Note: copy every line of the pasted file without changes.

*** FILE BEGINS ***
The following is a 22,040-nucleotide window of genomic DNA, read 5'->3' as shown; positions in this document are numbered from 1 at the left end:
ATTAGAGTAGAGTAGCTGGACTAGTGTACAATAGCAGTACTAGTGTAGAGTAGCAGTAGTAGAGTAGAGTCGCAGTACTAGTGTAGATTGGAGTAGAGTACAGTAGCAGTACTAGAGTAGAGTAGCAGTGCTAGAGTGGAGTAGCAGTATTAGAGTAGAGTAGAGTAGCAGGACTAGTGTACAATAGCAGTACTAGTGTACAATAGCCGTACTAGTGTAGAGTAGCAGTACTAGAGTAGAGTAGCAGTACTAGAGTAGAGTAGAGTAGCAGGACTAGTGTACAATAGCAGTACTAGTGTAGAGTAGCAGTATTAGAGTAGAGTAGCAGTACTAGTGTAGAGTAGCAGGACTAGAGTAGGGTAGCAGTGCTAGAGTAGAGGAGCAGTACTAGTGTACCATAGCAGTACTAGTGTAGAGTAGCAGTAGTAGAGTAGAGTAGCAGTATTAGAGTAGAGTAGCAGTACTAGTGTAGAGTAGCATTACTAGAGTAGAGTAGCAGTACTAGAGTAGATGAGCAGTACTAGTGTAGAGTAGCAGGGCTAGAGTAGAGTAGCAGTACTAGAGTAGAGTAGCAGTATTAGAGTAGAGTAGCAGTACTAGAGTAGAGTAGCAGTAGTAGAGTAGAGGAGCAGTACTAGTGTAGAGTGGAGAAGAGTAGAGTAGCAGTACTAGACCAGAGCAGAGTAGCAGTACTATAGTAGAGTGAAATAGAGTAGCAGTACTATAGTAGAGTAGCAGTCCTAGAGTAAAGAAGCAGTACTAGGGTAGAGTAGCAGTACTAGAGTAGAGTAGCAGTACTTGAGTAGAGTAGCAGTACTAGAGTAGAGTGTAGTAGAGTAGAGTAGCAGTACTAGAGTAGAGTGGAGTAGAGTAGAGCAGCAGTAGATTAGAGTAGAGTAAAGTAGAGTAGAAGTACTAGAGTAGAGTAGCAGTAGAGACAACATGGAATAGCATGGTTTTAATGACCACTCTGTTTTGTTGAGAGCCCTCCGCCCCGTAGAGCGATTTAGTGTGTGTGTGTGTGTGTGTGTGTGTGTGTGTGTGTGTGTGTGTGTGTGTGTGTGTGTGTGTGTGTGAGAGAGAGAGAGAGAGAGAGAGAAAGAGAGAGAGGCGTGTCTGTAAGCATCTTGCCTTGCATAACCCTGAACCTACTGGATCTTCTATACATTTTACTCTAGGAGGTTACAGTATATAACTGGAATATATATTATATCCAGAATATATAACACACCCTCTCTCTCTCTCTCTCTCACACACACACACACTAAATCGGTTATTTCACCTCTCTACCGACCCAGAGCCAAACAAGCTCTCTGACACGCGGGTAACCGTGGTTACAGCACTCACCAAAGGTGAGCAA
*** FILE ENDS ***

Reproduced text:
The following is a 22,040-nucleotide window of genomic DNA, read 5'->3' as shown; positions in this document are numbered from 1 at the left end:
ATTAGAGTAGAGTAGCTGGACTAGTGTACAATAGCAGTACTAGTGTAGAGTAGCAGTAGTAGAGTAGAGTCGCAGTACTAGTGTAGATTGGAGTAGAGTACAGTAGCAGTACTAGAGTAGAGTAGCAGTGCTAGAGTGGAGTAGCAGTATTAGAGTAGAGTAGAGTAGCAGGACTAGTGTACAATAGCAGTACTAGTGTACAATAGCCGTACTAGTGTAGAGTAGCAGTACTAGAGTAGAGTAGCAGTACTAGAGTAGAGTAGAGTAGCAGGACTAGTGTACAATAGCAGTACTAGTGTAGAGTAGCAGTATTAGAGTAGAGTAGCAGTACTAGTGTAGAGTAGCAGGACTAGAGTAGGGTAGCAGTGCTAGAGTAGAGGAGCAGTACTAGTGTACCATAGCAGTACTAGTGTAGAGTAGCAGTAGTAGAGTAGAGTAGCAGTATTAGAGTAGAGTAGCAGTACTAGTGTAGAGTAGCATTACTAGAGTAGAGTAGCAGTACTAGAGTAGATGAGCAGTACTAGTGTAGAGTAGCAGGGCTAGAGTAGAGTAGCAGTACTAGAGTAGAGTAGCAGTATTAGAGTAGAGTAGCAGTACTAGAGTAGAGTAGCAGTAGTAGAGTAGAGGAGCAGTACTAGTGTAGAGTGGAGAAGAGTAGAGTAGCAGTACTAGACCAGAGCAGAGTAGCAGTACTATAGTAGAGTGAAATAGAGTAGCAGTACTATAGTAGAGTAGCAGTCCTAGAGTAAAGAAGCAGTACTAGGGTAGAGTAGCAGTACTAGAGTAGAGTAGCAGTACTTGAGTAGAGTAGCAGTACTAGAGTAGAGTGTAGTAGAGTAGAGTAGCAGTACTAGAGTAGAGTGGAGTAGAGTAGAGCAGCAGTAGATTAGAGTAGAGTAAAGTAGAGTAGAAGTACTAGAGTAGAGTAGCAGTAGAGACAACATGGAATAGCATGGTTTTAATGACCACTCTGTTTTGTTGAGAGCCCTCCGCCCCGTAGAGCGATTTAGTGTGTGTGTGTGTGTGTGTGTGTGTGTGTGTGTGTGTGTGTGTGTGTGTGTGTGTGTGTGTGTGTGAGAGAGAGAGAGAGAGAGAGAGAAAGAGAGAGAGGCGTGTCTGTAAGCATCTTGCCTTGCATAACCCTGAACCTACTGGATCTTCTATACATTTTACTCTAGGAGGTTACAGTATATAACTGGAATATATATTATATCCAGAATATATAACACACCCTCTCTCTCTCTCTCTCTCACACACACACACACTAAATCGGTTATTTCACCTCTCTACCGACCCAGAGCCAAACAAGCTCTCTGACACGCGGGTAACCGTGGTTACAGCACTCACCAAAGGTGAGCAA